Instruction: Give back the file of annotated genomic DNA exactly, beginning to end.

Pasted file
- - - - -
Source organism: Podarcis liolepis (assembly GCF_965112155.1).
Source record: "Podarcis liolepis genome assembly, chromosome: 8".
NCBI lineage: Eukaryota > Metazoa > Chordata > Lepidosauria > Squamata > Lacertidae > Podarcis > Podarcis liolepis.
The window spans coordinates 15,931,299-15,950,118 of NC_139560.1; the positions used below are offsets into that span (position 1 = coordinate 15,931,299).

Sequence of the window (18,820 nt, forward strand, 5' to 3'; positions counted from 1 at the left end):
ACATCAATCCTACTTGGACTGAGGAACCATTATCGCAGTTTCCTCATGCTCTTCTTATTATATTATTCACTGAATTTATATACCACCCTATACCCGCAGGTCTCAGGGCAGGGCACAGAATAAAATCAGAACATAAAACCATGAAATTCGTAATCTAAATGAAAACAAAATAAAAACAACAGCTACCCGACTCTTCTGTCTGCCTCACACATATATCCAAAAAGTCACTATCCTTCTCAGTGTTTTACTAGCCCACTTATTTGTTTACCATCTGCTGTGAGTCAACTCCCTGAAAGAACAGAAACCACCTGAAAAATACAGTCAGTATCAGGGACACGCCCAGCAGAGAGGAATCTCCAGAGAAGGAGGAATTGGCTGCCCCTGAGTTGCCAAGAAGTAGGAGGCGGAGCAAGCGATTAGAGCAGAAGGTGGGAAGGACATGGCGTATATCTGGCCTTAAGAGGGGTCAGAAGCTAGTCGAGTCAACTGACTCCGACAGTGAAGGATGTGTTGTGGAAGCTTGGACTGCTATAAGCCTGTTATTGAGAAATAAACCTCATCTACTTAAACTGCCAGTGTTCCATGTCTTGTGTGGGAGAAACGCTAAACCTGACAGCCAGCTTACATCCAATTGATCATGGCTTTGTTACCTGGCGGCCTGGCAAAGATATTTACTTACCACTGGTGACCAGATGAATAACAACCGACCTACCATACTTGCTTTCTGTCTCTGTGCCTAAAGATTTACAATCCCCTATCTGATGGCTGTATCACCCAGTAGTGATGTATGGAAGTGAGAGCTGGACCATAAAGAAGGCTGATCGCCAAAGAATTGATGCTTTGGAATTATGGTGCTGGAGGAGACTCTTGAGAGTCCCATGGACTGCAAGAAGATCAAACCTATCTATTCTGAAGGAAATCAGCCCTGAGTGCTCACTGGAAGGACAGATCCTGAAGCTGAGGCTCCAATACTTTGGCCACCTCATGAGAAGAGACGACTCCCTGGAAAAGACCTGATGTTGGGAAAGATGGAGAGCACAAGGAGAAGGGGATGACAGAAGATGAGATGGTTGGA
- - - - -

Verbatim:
Source organism: Podarcis liolepis (assembly GCF_965112155.1).
Source record: "Podarcis liolepis genome assembly, chromosome: 8".
NCBI lineage: Eukaryota > Metazoa > Chordata > Lepidosauria > Squamata > Lacertidae > Podarcis > Podarcis liolepis.
The window spans coordinates 15,931,299-15,950,118 of NC_139560.1; the positions used below are offsets into that span (position 1 = coordinate 15,931,299).

Sequence of the window (18,820 nt, forward strand, 5' to 3'; positions counted from 1 at the left end):
ACATCAATCCTACTTGGACTGAGGAACCATTATCGCAGTTTCCTCATGCTCTTCTTATTATATTATTCACTGAATTTATATACCACCCTATACCCGCAGGTCTCAGGGCAGGGCACAGAATAAAATCAGAACATAAAACCATGAAATTCGTAATCTAAATGAAAACAAAATAAAAACAACAGCTACCCGACTCTTCTGTCTGCCTCACACATATATCCAAAAAGTCACTATCCTTCTCAGTGTTTTACTAGCCCACTTATTTGTTTACCATCTGCTGTGAGTCAACTCCCTGAAAGAACAGAAACCACCTGAAAAATACAGTCAGTATCAGGGACACGCCCAGCAGAGAGGAATCTCCAGAGAAGGAGGAATTGGCTGCCCCTGAGTTGCCAAGAAGTAGGAGGCGGAGCAAGCGATTAGAGCAGAAGGTGGGAAGGACATGGCGTATATCTGGCCTTAAGAGGGGTCAGAAGCTAGTCGAGTCAACTGACTCCGACAGTGAAGGATGTGTTGTGGAAGCTTGGACTGCTATAAGCCTGTTATTGAGAAATAAACCTCATCTACTTAAACTGCCAGTGTTCCATGTCTTGTGTGGGAGAAACGCTAAACCTGACAGCCAGCTTACATCCAATTGATCATGGCTTTGTTACCTGGCGGCCTGGCAAAGATATTTACTTACCACTGGTGACCAGATGAATAACAACCGACCTACCATACTTGCTTTCTGTCTCTGTGCCTAAAGATTTACAATCCCCTATCTGATGGCTGTATCACCCAGTAGTGATGTATGGAAGTGAGAGCTGGACCATAAAGAAGGCTGATCGCCAAAGAATTGATGCTTTGGAATTATGGTGCTGGAGGAGACTCTTGAGAGTCCCATGGACTGCAAGAAGATCAAACCTATCTATTCTGAAGGAAATCAGCCCTGAGTGCTCACTGGAAGGACAGATCCTGAAGCTGAGGCTCCAATACTTTGGCCACCTCATGAGAAGAGACGACTCCCTGGAAAAGACCTGATGTTGGGAAAGATGGAGAGCACAAGGAGAAGGGGATGACAGAAGATGAGATGGTTGGA